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'Pay your writers': Why BU's commencement speaker got booed

Boston University graduates stand with their backs to the stage during Sunday's commencement address by David Zaslav, the CEO of Warner Bros. Discovery. (Steven Senne/AP Photo)
Boston University graduates stand with their backs to the stage during Sunday's commencement address by David Zaslav, the CEO of Warner Bros. Discovery. (Steven Senne/AP Photo)

Editor's Note: This is an excerpt from WBUR's daily morning newsletter, WBUR Today. If you like what you read and want it in your inbox, sign up here

Celtics fans weren’t the only ones booing this weekend. Let’s get right to the news:

David Zaslav, the CEO of the media conglomerate Warner Bros. Discovery, returned to his alma mater Boston University on Sunday to deliver the commencement address for this year’s graduating class. But as WBUR’s Walter Wuthmann reports, Zaslav’s speech was met with pickets and protests in support of TV and film writers, who launched the industry’s first strike in 15 years earlier this month.

  • Who is he? Zaslav took over in 2021 as CEO of the newly merged Warner Bros. Discovery. The studio is part of the Alliance of Motion Picture and Television Producers, which was unable to reach a deal with the Writers Guild of America on a new contract. Zaslav also got his law degree at BU in the 1980s.
  • What was the protest about? Amid a streaming-fueled boom in content, writers have been pushing for better pay, “residual” money from streaming, and safeguards around the use of artificial intelligence. They say studios can afford it, pointing to the big salaries made by executives like Zaslav, who earned nearly $40 million last year — and nearly $250 million the year before. “That would cover most of what we’re asking for — pay your writers fairly,” Anya Epstein, a New-York based TV writer and producer who traveled to Boston for the protest, told Wuthmann.
  • While nearly 200 protesters picketed on Commonwealth Avenue Zaslav’s speech itself was interrupted by boos and chants of “pay your writers” from graduating BU students. Watch the video here. (There was even a plane dragging a “pay your writers” sign.)
  • Go deeper: You may remember the last writer’s strike in 2007. From mini rooms to streaming, here’s how this one is different.
  • What’s next: We’re in the midst of college graduation season — with more big names coming to Boston this week. The list of local commencement speakers includes two U.S. senators, two high-profile journalists and — last but not least — Tom Hanks.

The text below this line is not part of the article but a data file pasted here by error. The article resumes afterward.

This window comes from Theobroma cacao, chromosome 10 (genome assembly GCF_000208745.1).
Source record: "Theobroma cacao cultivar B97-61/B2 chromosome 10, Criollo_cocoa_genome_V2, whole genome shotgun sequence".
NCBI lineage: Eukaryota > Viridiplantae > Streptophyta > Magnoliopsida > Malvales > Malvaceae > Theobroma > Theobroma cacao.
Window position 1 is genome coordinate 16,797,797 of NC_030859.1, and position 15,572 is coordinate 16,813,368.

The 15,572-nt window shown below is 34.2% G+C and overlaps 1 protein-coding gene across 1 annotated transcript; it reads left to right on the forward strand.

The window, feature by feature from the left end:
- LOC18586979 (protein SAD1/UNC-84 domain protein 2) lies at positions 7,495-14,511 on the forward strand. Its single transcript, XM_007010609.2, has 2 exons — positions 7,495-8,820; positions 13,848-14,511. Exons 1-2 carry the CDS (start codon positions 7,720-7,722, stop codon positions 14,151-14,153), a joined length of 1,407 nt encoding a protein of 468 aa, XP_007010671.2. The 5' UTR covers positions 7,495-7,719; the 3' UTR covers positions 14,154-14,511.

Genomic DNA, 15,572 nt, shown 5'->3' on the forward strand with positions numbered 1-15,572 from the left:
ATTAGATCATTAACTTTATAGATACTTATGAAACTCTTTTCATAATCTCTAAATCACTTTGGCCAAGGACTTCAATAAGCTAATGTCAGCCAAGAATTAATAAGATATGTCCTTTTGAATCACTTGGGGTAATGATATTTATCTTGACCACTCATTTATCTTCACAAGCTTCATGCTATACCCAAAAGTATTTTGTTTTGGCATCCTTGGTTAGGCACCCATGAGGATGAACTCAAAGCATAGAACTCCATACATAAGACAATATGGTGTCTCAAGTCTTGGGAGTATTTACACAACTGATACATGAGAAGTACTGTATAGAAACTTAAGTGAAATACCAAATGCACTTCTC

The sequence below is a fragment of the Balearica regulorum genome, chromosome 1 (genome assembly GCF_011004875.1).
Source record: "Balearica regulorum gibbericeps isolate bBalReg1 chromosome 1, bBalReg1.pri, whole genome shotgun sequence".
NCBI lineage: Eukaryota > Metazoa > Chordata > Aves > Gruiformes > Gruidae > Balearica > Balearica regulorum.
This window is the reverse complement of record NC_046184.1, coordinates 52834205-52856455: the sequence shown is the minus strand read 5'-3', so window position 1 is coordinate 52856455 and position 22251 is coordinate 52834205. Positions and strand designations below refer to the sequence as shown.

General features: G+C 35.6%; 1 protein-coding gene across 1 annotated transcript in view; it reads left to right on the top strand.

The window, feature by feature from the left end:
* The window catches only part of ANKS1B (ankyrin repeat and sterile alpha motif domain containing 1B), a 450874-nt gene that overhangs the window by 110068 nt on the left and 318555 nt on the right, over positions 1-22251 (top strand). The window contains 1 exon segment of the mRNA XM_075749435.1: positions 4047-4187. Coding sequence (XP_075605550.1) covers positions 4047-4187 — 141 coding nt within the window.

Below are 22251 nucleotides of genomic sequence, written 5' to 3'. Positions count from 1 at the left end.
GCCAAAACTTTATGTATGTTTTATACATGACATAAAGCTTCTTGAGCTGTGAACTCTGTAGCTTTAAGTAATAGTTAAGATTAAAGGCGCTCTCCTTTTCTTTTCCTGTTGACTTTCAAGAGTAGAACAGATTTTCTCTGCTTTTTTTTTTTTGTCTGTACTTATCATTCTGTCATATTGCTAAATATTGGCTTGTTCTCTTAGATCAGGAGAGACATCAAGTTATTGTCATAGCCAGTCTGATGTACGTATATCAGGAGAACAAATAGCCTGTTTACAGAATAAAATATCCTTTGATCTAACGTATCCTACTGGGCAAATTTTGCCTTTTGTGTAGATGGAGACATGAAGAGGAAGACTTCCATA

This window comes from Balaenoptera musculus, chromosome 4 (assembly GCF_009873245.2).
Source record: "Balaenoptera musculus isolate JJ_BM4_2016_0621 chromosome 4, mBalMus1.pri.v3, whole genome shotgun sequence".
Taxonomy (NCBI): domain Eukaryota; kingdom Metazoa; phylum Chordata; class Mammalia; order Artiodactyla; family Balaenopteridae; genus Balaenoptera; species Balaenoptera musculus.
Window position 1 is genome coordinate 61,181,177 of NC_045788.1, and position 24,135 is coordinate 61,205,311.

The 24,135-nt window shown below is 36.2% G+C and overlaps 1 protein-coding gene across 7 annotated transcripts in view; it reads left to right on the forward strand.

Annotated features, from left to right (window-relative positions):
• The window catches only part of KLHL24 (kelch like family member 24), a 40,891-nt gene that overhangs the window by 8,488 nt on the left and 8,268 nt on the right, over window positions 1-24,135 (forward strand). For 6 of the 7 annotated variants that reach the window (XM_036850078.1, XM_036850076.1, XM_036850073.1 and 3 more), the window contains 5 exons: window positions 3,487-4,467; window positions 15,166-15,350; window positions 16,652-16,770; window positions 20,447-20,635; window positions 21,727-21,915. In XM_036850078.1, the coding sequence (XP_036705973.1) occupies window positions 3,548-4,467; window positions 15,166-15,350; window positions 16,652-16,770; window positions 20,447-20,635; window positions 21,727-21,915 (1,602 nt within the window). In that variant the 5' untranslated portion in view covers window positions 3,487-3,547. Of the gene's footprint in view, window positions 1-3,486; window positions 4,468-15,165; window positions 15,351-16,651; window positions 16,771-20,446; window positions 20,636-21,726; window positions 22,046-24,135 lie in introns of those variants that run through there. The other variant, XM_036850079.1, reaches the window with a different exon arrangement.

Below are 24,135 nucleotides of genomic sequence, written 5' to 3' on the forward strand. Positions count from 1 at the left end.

“A highly unusual situation”: Officials in Hull are asking the courts for more specific advice on handling their elections after a fire on election day last Monday blocked some residents from getting to the town’s only voting place. Due to the disruption, the town let about 80 people vote between 8 p.m. and 10 p.m. after polls closed, but a judge later rejected their request to let those votes be counted.

  • The judge suggested the town hold a new election instead, but did not order one. As a result, Hull Town Clerk Lori West says they need more guidance on how to handle the situation.
  • The short-term solution: West says incumbents will remain in office until it’s solved.

Not loving that dirty water: Officials are advising people and their pets to avoid contact with Alewife Brook and parts of Mystic River in Cambridge, Somerville and Medford until at least tomorrow. Cambridge health officials say the city was forced to release sewage and storm-water runoff into the river on Sunday in order to prevent sewage from backing up into people’s homes.

  • Activities that should be avoided for now include swimming, paddle boarding, boating and fishing.

The Boston City Council is resuming its work this week to sign off on a new redistricting map after a federal judge blocked the city from using a previous map created by councilors. WBUR’s Amy Sokolow reports that the council will now work off a map proposed by Councilor Ruthzee Louijeune as a baseline for the discussion.

  • Louijeune — who chairs the committee spearheading the process — says that alternative proposals from Mayor Michelle Wu and Councilor Michael Flaherty include too many changes from the previous map to work through on their urgent timeline.
  • Time is of the essence. According to Wu’s office, the council needs to approve a new map by May 30 (that’s next Tuesday) in order to avoid delaying this year’s elections.

P.S.— Taylor Swift wrapped up her three-concert (and at-times rain-soaked) swing through Massachusetts last night. If you’re still buzzing from the show or can’t get “Lavender Haze” out of your head, check out Swift’s 2019 half-hour NPR Tiny Desk concert. It’s a little smaller venue than Gillette, but cool and unique watch nonetheless.


Nik DeCosta-Klipa Newsletter Editor
Nik DeCosta-Klipa is the newsletter editor for WBUR.



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